Hong Kong’s Exchange Fund has a case to answer in its defence of the dollar’s peg
Hong Kong’s Exchange Fund surprisingly issued additional debt papers of HK$40 billion (US$5 billion) in August, supposedly to absorb excess liquidity in the banking system.
However, the Hong Kong dollar had been trading on the weak side of the peg, i.e. over 7.8 per US dollar, for several months. People are wondering whether the move was in defence of the peg, or with other policy implications. Monetary statistics show that cause for concern is not unfounded.
By definition, M3 of the Hong Kong dollar comprises three elements: (1) domestic credit expansion; (2) net external flows; and (3) other assets less liabilities.
Net external flows are further divided into the banking book (foreign loans less deposits; investments abroad, foreign debts) and the currency book (clearing balance, Exchange Fund debts, bank notes issued). The currency book is actually the monetary base which usually increases with balance of payments surplus. Abnormal changes would reflect activity of hot money.
The currency board system under which the Hong Kong dollar operates, is both rigid and flexible. It is rigid in that rules are defined, but flexible in that a movement of 5 basis points on either side of the official rate of 7.8 per US dollar is allowed.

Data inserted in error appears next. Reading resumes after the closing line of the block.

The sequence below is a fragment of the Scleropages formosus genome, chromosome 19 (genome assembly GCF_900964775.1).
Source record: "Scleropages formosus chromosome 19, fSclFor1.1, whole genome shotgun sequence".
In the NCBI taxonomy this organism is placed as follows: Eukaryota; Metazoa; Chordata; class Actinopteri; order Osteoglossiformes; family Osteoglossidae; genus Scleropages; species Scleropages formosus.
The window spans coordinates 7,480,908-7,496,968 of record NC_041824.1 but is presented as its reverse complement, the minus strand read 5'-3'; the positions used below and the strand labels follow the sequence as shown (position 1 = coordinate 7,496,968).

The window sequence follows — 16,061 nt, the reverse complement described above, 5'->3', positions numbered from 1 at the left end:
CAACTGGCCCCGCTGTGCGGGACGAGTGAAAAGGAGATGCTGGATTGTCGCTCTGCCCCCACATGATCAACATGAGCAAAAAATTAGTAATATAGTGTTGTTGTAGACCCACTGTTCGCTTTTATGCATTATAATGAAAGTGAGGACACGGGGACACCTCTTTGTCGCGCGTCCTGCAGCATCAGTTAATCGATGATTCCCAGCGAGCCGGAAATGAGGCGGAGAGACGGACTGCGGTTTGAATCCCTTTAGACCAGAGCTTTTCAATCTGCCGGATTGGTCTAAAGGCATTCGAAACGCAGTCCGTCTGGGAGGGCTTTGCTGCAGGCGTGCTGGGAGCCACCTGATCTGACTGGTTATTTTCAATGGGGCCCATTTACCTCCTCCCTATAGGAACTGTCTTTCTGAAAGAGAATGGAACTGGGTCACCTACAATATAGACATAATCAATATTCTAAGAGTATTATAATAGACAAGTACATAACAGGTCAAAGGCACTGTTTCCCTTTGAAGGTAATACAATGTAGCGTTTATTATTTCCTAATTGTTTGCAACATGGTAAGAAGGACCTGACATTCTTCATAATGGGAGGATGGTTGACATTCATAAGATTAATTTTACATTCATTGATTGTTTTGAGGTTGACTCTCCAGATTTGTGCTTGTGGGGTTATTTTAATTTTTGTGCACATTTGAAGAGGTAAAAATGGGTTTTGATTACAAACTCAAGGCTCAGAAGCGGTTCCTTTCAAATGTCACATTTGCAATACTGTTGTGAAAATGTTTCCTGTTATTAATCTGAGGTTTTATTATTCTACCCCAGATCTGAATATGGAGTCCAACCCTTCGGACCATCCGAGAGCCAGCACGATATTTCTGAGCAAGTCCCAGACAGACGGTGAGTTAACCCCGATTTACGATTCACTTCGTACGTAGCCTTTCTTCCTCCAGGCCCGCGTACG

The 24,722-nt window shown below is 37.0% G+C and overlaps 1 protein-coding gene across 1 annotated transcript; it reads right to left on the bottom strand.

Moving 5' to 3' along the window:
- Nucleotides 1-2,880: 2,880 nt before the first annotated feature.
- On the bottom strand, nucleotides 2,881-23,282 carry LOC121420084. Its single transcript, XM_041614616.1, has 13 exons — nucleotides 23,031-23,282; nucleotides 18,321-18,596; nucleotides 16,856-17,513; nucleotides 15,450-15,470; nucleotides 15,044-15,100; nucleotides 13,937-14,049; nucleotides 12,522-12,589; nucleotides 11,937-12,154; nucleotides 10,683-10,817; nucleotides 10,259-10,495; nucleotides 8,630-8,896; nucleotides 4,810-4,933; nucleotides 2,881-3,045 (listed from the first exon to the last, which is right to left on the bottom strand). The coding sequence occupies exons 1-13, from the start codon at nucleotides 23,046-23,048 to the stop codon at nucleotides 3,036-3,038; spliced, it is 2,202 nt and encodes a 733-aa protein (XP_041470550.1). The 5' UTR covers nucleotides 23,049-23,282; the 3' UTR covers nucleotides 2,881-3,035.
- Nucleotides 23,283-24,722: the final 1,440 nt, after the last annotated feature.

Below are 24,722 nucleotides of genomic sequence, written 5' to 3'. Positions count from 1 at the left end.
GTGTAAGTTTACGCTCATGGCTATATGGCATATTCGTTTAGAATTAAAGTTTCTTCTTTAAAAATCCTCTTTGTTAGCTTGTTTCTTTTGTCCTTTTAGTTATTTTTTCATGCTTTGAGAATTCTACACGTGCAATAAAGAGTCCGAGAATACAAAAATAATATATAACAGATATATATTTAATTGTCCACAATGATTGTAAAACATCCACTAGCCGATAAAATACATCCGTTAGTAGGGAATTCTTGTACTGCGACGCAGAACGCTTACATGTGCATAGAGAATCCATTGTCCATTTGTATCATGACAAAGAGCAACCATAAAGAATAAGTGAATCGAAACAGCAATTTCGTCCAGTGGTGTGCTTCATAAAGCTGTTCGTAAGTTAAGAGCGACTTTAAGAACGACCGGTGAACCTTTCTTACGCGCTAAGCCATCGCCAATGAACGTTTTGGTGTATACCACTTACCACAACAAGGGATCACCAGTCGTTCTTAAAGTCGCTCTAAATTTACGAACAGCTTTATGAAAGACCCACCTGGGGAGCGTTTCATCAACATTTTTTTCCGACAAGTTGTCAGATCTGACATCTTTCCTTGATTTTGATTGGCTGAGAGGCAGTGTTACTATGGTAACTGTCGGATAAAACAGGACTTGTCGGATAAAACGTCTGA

Thus, the Hong Kong dollar’s market rate fluctuates within the exchange band of 7.75 and 7.85 per US dollar. Deviations from the official rate are not abnormal, and probably seasonal.
As the currency board is supposedly passive, speculative hot money would not be a cause for concern -- as long as the Exchange Fund keeps its promises.
Banks are supposed to settle with the Exchange Fund at the official rate, but the settlement rate practically moves with the market rate.
If there were speculative inflows, the Hong Kong dollar would appreciate above the official exchange rate. The foreign exchange of banks would increase along with their Hong Kong dollar deposits. The clearing balance ratio (in terms of demand and savings deposits) would fall. Banks would sell their foreign exchange to the Exchange Fund, and restore the clearing balance back to within the safety margin.
The strong side of the exchange rate at 7.75 gives banks an arbitraging opportunity when there’s influx of hot money. There are two symptoms of capital inflow. Firstly, the Hong Kong dollar appreciates and stays at 7.75 per US dollar. Secondly, liquidity is excessive, and the clearing balance ratio is high. Conversely, the two symptoms of capital outflow are when the Hong Kong dollar depreciates to 7.85 and there’s tight liquidity with the marginal clearing balance ratio.
A case in point was during the 2008 global financial crisis. The clearing balance ratio jumped to 10 per cent in the last quarter when the US Federal Reserve began what it called quantitative easing of low-interest rates, from the normal level of less than 1 per cent. The Hong Kong dollar appreciated and stayed at 7.75 to the US dollar.